Tuesday's win is the seventh consecutive victory for Bikson, who has previously served as the city’s mayor.

"It's always an honor to be re-elected, but when you get elected seven times it feels good and is a great honor, and it makes me want to keep working" Bikson said. Bikson also congratulated Bevacqua and Salvia on their results.

"Those were the two that did the work and they campaigned hard from what I could tell," he said. "When people don't do much of anything, they don't usually win. It's a tough part of running for office and being in public, but you have to put yourself out there and do it."

The new faces on council come with the departure of longtime councilman and former mayor Jeffrey Cuthbertson and current mayor, Cathy Daldin.

Councilwoman Peterson said a change in the dynamic of the board could be one with more independent voters, rather than larger blocks of council voting the same way on city issues.

"I think that is going to be a big change because we're going to get some new perspective, which is always positive," Peterson said. "You need to have change or it gets stagnant. It shows that people want new voices."

Rochester Hills

Two new faces will be joining the Rochester Hills City Council in the upcoming term, as candidates Jenny McCardell and Ryan Deel won their election bids on Tuesday. Incumbents Stephanie Morita and Jim Kubicina will return to council after running unopposed in their districts, the 1st and 2nd, respectively.

A close race for the city's at-large position pitted incumbent Kevin Brown against newcomer McCardell, who beat Brown by less than a half of percentage point. In total, only 39 votes separated the candidates, with McCardell taking 4,025 votes and Brown receiving 3,986.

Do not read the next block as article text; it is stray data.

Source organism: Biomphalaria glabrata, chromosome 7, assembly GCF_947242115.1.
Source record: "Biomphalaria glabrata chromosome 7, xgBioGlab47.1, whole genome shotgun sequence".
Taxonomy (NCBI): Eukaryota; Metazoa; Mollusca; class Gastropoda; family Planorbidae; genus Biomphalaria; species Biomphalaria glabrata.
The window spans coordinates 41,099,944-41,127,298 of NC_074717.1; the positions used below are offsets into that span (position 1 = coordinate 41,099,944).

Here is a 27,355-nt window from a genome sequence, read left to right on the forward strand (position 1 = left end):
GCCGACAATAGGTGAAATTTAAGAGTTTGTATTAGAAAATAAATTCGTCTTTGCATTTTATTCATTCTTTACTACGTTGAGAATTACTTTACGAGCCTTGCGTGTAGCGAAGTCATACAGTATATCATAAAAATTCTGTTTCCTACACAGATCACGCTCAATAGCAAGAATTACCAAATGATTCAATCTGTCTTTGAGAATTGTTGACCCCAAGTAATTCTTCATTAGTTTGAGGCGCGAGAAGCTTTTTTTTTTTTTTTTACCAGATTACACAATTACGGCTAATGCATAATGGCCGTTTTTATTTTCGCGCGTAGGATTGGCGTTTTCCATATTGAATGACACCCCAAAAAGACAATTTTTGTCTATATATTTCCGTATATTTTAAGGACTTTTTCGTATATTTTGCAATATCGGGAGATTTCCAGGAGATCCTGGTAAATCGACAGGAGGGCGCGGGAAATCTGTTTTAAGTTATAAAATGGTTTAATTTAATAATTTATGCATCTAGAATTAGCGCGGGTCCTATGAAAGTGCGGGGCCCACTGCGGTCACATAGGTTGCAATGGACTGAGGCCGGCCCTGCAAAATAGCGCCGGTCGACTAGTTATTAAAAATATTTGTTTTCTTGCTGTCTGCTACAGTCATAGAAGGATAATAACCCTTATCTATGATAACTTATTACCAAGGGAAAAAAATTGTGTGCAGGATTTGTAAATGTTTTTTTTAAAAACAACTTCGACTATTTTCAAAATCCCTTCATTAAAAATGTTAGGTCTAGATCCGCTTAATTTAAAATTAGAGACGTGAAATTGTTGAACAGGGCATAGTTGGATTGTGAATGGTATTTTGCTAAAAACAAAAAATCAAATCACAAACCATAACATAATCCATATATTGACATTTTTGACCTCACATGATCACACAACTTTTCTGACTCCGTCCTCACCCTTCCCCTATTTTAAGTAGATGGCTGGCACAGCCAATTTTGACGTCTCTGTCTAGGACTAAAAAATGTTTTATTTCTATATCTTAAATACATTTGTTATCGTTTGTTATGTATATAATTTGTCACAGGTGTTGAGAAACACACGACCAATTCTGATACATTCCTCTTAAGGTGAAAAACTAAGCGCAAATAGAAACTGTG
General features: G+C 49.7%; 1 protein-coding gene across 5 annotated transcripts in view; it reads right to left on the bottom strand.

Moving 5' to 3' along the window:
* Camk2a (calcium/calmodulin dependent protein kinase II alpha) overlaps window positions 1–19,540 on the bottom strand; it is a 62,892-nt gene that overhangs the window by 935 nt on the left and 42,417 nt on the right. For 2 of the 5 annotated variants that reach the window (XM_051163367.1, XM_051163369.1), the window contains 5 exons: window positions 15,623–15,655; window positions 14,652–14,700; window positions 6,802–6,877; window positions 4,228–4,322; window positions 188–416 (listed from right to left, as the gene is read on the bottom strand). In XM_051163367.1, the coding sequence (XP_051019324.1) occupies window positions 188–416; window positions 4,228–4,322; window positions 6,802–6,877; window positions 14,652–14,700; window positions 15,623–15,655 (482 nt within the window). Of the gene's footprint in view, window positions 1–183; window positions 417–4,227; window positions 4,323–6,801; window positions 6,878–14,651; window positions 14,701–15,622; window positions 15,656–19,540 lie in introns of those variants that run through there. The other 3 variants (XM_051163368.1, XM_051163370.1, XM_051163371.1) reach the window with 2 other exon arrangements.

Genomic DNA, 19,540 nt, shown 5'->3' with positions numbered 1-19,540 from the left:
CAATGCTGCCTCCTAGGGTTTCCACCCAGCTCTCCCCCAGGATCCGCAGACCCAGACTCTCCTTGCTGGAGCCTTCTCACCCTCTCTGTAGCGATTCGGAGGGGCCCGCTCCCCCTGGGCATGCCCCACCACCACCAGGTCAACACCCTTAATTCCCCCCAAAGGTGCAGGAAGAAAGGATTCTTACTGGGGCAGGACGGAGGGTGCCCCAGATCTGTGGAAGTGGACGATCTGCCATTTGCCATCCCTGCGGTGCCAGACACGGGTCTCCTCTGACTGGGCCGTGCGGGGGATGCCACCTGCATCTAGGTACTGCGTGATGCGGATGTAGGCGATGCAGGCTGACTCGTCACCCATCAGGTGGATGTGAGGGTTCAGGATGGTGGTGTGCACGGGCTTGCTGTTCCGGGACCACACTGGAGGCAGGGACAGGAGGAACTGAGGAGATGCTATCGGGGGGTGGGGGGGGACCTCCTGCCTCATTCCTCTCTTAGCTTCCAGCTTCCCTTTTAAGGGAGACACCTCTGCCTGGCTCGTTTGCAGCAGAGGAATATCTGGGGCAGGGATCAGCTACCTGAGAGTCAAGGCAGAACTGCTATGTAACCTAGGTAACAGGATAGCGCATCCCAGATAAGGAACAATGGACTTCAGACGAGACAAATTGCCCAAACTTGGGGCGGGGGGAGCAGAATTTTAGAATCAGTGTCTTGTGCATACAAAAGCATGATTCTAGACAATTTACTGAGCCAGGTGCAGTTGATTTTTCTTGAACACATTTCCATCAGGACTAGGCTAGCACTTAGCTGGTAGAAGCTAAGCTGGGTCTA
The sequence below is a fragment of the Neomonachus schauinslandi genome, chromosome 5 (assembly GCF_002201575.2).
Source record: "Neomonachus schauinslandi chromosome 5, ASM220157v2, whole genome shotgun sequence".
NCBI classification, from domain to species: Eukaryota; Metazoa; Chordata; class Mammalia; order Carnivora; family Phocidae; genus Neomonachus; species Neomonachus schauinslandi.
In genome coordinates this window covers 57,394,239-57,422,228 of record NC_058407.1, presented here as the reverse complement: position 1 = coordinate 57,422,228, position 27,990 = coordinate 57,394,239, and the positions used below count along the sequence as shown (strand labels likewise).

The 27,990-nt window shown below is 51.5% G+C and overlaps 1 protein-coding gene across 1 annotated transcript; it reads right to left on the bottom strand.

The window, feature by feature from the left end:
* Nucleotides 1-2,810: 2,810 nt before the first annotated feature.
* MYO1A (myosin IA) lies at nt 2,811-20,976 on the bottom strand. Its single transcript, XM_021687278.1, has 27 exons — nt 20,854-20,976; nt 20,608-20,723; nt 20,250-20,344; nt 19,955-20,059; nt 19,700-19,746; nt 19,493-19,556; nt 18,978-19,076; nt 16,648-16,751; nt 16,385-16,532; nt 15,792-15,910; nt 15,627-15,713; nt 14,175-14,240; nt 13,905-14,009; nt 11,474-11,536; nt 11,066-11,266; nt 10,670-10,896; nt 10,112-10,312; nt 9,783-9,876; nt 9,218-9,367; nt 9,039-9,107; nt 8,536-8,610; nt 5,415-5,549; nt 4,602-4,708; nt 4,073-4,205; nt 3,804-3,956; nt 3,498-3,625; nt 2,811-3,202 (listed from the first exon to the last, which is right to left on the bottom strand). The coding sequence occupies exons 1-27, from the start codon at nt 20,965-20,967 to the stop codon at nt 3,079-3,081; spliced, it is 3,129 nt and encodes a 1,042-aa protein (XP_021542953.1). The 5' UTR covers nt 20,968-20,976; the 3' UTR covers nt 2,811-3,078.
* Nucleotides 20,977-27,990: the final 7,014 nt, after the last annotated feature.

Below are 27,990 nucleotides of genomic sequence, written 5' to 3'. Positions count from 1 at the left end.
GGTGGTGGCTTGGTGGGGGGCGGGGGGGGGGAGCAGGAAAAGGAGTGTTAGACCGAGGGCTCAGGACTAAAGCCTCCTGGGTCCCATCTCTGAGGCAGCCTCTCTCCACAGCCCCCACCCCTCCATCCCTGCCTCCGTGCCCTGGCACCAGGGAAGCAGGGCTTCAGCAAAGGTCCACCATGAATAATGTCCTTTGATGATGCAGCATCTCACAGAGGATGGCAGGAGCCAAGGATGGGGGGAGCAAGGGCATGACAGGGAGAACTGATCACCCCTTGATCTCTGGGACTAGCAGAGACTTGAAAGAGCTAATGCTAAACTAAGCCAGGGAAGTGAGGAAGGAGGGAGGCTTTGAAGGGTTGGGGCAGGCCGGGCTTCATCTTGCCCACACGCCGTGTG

White state law permits a vote recount if a race is within one percentage point, Brown said he isn't considering a request.

"To be honest, I've been an election worker for (city clerk) Tina Barton and her staff in the past, and I have the highest confidence that they did their job," he said.

Brown said McCardell and Deel will be joining a hard working city council and outstanding city staff.

"They have a very strong core, and Ryan Deel with be a very strong addition to that team," he said. "After being on council for four years, you don't really understand prior how good those staff members are. We have won many awards and I would be remiss to think that was all because of council. It's because of our staff."

Candidate Ryan Deel had strong support from voters in the city's 4th District, where he took 64.21 percent of the 1,386 votes, compared to Ryan Smith's 35.64 percent, or 494 votes.

While unopposed, 18 of the 1,957 votes cast in Morita’s race were for unassigned write-in candidates. Eight write-in votes were cast in the city's 2nd District, where Kubicina won his second term with 2,068 votes.

Rochester Hills Mayor Bryan K. Barnett said Tuesday marked a hard-fought election.

"It was a pretty close race – just 39 votes," Barnett said about the at-large council seat race. "Kevin (Brown) and his family ran a good race. He's a veteran and a longtime community servant, and I don't think his activism will change."

While the makeup of the Rochester Hills council will be changing, Barnett said he doesn't expect any major shifts in the council's overall perspective.

"If you look at the way all four (candidates) ran, nobody ran against anything or wanted to change anything," he said. "This wasn't really a candidate running against the way things are going. I don't think you'll see a major change."

Tuesday's election also confirmed the return of Chuck Stouffer and Mary Jean "Madge" Lawson to the Rochester Hills Library Board, who both ran unopposed for the two open board seats. Stouffer, the current board president, took 44.91 percent of the vote and Lawson took 54.81 percent. Thirty-three write-in ballots were also cast in the race.


Click on the links below to find up-to-the-minute results.